The issue of Mosihita Anri’s homosexuality, for about the first hundred and ninety-eight pages up until this point, is so low-key as to be completely absent. Going back to re-read the novel, there are only extremely vague hints which maybe point to that if the reader already knows she’s a lesbian; this feels like a character development which was either not communicated well in the original or which was so subtle that the translation didn’t quite convey it. Which is not in any way a dig at Kathleen Taji, only an exemplar of how difficult the job of translation is. How do you communicate someone’s sexuality in Japanese culture when they do not have any immediate love interest? Were there cues that would have made sense to a Japanese audience that an English reader would miss?
These are the kind of questions that consume the reader in The Queen of K’n-Yan. It is an effective Mythos novel; Asamatsu Ken knows what he is doing. Yet it is undoubtedly a very different Mythos novel from August Derleth’s The Lurker at the Threshold (1945) or Robert Bloch’s Strange Eons (1978). The setting and the syntax are in line with Japanese horror of the late 1980s and early 1990s, the Mythos translated, adapted, and integrated into a post-WW2 world with computers, genetic engineering, wuxing, and the People’s Liberation Army.
Perhaps most importantly, The Queen of K’n-Yan is an example of what translation offers to the English-speaking audience: something different, a new way to think about the old Mythos. For those of us who cannot read Japanese, it is only through translation that we can approach these works—even if, like Wilbur Whateley in “The Dunwich Horror,” thumbing through the English translation of the Necronomicon, we know that there is something missing from the original.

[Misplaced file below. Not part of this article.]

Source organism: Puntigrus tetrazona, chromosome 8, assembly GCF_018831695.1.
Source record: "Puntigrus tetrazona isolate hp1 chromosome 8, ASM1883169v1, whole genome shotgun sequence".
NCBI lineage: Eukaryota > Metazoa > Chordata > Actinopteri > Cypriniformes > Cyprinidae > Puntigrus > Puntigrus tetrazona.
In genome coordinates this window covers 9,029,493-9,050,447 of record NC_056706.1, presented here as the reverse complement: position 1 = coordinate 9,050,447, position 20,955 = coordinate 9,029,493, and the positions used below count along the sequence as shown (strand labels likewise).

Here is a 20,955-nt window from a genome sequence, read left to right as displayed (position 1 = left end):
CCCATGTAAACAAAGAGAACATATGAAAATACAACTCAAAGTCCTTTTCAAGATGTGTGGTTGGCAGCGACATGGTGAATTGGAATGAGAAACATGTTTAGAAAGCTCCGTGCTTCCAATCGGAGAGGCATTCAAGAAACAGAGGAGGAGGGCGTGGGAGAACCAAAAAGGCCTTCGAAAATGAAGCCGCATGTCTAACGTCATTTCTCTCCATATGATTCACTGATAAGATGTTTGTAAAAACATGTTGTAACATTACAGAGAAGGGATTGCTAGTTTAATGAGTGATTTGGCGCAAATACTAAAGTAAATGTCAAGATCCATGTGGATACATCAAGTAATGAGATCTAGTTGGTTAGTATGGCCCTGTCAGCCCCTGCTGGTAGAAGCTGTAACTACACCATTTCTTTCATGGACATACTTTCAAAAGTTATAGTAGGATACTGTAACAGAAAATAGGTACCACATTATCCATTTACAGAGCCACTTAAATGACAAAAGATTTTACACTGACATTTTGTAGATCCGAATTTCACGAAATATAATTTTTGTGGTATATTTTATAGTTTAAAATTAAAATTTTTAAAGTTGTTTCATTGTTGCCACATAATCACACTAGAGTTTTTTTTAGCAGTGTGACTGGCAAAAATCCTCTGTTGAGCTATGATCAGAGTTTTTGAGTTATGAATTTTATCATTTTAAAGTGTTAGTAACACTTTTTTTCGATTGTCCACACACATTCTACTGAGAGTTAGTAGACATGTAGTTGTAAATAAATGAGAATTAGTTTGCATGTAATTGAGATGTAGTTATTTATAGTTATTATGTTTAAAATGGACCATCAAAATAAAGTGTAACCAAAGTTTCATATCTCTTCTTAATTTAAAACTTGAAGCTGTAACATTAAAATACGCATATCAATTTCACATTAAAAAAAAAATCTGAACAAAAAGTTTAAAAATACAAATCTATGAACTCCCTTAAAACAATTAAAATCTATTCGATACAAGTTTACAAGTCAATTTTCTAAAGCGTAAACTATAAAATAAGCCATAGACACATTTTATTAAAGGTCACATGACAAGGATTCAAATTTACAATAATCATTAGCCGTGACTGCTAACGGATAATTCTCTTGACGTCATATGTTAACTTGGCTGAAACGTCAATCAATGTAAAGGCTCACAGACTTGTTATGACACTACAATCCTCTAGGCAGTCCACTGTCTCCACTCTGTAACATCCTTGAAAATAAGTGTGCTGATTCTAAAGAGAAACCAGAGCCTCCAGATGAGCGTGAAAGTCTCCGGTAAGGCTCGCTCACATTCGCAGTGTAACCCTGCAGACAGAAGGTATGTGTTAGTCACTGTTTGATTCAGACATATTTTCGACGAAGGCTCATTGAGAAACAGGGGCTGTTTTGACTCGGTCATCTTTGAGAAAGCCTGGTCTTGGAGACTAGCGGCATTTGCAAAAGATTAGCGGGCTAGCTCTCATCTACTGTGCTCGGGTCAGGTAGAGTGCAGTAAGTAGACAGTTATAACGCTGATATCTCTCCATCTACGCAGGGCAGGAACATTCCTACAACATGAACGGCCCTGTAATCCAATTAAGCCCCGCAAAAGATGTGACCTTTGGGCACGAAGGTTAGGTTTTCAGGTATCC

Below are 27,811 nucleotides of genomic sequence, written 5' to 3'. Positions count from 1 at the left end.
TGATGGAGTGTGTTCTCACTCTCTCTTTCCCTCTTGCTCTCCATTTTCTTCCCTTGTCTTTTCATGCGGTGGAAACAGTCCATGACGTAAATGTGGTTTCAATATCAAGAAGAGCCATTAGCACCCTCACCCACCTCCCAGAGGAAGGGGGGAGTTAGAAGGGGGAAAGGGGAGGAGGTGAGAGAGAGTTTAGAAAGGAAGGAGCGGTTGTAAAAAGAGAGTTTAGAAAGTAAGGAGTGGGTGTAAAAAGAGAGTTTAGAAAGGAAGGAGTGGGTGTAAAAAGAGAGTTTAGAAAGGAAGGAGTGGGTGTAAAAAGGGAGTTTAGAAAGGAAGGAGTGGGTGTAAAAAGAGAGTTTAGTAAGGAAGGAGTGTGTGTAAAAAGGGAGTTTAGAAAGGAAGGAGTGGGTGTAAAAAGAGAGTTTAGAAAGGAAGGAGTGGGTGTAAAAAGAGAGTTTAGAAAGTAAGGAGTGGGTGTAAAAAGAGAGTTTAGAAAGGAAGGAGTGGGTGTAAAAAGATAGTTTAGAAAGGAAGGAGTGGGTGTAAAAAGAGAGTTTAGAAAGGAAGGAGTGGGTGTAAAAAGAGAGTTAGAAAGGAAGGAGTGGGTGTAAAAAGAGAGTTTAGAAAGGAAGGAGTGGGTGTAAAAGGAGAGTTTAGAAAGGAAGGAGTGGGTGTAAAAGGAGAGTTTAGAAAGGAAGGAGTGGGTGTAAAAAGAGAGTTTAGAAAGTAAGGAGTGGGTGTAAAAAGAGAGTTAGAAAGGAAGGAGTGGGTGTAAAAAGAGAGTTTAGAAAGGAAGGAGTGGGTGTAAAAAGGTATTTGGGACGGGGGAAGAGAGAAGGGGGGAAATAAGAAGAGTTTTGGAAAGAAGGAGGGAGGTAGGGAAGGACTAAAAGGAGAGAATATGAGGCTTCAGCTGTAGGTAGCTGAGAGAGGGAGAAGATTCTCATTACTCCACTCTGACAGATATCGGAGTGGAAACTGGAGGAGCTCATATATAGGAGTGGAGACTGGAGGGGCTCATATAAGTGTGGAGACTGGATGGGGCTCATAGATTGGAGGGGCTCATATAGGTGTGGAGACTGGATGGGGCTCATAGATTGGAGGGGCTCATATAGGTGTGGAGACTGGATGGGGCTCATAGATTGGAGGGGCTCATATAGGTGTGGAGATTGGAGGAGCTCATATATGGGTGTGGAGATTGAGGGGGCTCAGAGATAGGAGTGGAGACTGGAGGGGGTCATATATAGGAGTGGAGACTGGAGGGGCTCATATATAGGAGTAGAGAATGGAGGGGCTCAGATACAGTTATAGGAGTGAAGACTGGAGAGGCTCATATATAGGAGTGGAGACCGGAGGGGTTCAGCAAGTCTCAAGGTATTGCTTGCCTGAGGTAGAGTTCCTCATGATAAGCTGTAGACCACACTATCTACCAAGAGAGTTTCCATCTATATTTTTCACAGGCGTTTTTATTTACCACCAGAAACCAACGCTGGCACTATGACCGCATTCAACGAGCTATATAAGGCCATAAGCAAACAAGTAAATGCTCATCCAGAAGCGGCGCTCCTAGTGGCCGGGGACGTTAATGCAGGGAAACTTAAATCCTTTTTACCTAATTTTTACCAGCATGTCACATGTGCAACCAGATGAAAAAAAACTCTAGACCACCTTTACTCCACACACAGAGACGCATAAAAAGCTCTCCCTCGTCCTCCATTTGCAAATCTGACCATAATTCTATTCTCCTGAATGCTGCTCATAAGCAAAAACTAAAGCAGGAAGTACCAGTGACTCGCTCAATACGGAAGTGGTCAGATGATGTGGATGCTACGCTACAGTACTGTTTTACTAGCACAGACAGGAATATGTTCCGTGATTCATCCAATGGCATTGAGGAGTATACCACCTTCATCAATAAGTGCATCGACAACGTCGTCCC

Bobby Derie is the author of Weird Talers: Essays on Robert E. Howard & Others (2019) and Sex and the Cthulhu Mythos (2014).

“A Coven in Essex County” (2016) by J. M. Yales

Thirteen women in shadowy Innsmouth, brides of arranged marriages to the inhuman denizens of the neighboring reef, are bound by the will of their male relatives, until they pursue revenge.
—J. M. Yales, A Coven in Essex County | Prologue

“A Coven in Essex County” is a rare example of serial Mythos fiction, told in 18 monthly episodes on The Visitant. The story that develops focuses on perspective and impact—readers are presumably already initiated into the mysteries of Innsmouth, they know the big secret that the nameless protagonist in Lovecraft’s tale uncovered from the drunken lips of Zadok Allen. What Yales zeroes in on is not the terrible threat of the Deep Ones, or even the fact of their existence; not the aftermath of the story, as with Ruthanna Emrys’ “The Litany of Earth”, or the possible variations such as “Take Your Daughters to Work” (2007) by Livia Llewellyn or “Objects From the Gilman-Waite Collection” (2003) by Ann K. Schwader—no, Yales wants to present the story of the women of Innsmouth, the wives and daughters who grow up in this strange, twisted society—and the expectations that are placed on them.